The UAB Department of Occupational Health & Safety's mission is to ensure that our customers have a safe workplace by providing them with the service and knowledge necessary to protect themselves, the UAB community, and the environment.

College Checklist: Preparedness Edition

Families throughout the country are preparing to send their sons and daughters to college – and many of them will be away from home for the first time. Being prepared will help your college student remain safe and calmly deal with emergency situations.

Having a disaster readiness kit is one of the best ways to stay prepared. This can be as simple as a backpack containing items like a flashlight, a small radio, extra batteries, a solar powered or hand-cranked cell phone charger, energy bars, water and first aid supplies. Ready-made kits designed for students can be ordered from the American Red Cross. Advise your student to keep their kit in an easily accessible place, like under the bed or on the top shelf of a closet.

Most colleges have emergency plans and it may be posted on their website. If not, contact the admissions office to get a copy and confirm your child is registered on the emergency notification system.

Also, prepare your family communications plan now so your child will know how to contact you in case communications between home and school are disrupted. Make an emergency information list of names, phone numbers and locations of family members, doctors, medical insurance and other important resources.

Source: FEMA Individual and Community Preparedness e-Brief for Aug 22, 2013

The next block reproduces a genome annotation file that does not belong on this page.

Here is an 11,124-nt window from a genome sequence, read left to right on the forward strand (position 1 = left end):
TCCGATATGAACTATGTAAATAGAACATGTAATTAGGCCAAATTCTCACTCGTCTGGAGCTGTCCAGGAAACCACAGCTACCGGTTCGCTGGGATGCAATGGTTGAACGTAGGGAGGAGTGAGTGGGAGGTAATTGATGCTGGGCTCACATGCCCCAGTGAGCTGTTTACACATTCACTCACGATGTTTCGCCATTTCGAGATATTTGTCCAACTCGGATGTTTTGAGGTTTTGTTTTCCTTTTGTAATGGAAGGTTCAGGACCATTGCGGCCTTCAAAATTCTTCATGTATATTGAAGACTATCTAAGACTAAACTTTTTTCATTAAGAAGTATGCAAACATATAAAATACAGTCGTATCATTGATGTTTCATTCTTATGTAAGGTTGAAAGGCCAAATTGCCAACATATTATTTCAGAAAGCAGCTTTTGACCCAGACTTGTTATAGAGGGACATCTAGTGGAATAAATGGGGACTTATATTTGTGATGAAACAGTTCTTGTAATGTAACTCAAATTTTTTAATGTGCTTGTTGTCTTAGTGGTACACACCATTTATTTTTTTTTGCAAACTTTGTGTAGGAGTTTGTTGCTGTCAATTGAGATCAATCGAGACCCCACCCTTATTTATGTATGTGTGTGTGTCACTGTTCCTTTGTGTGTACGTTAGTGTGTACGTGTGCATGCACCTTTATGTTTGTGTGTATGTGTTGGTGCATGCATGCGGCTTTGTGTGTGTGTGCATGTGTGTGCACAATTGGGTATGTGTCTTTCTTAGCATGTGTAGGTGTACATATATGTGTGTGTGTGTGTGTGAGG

Extreme Heat! Beat the Heat!

image of a glass of water
cc icon attribution small 2.0cc icon noncomm small-2.0image by Joost Nelissen
Temperatures are rising across the country and many cities are feeling the heat of 100 degrees or more. With the addition of humidity, some areas will begin to experience extreme heat. During extreme heat, it is important to stay cool.

Extreme heat causes more deaths than hurricanes, tornados, floods and earthquakes combined. Heat related illnesses occur when the body is not able to compensate and properly cool itself. The great news is extreme heat is preventable by following a few tips:

• Listen to local weather forecasts and stay aware of upcoming temperatures.
• Weather strip doors and windows to keep cool air in.
• Cover windows that receive morning or afternoon sunshine with drapes, shades or awnings.
• Drink plenty of water, even if you do not feel thirsty.
• Stay indoors. If you do not have air conditioning, visit a cooling station such as your local library or shopping mall.
• Wear light weight and light colored clothing with sunscreen to reduce exposure to the sun.
• Do not leave children or pets in the car unattended at any time.
• Pace yourself in your outside activities. Reschedule if needed.

For more information on beating the heat visit:
http://www.ready.gov/heat
http://emergency.cdc.gov/disasters/extremeheat/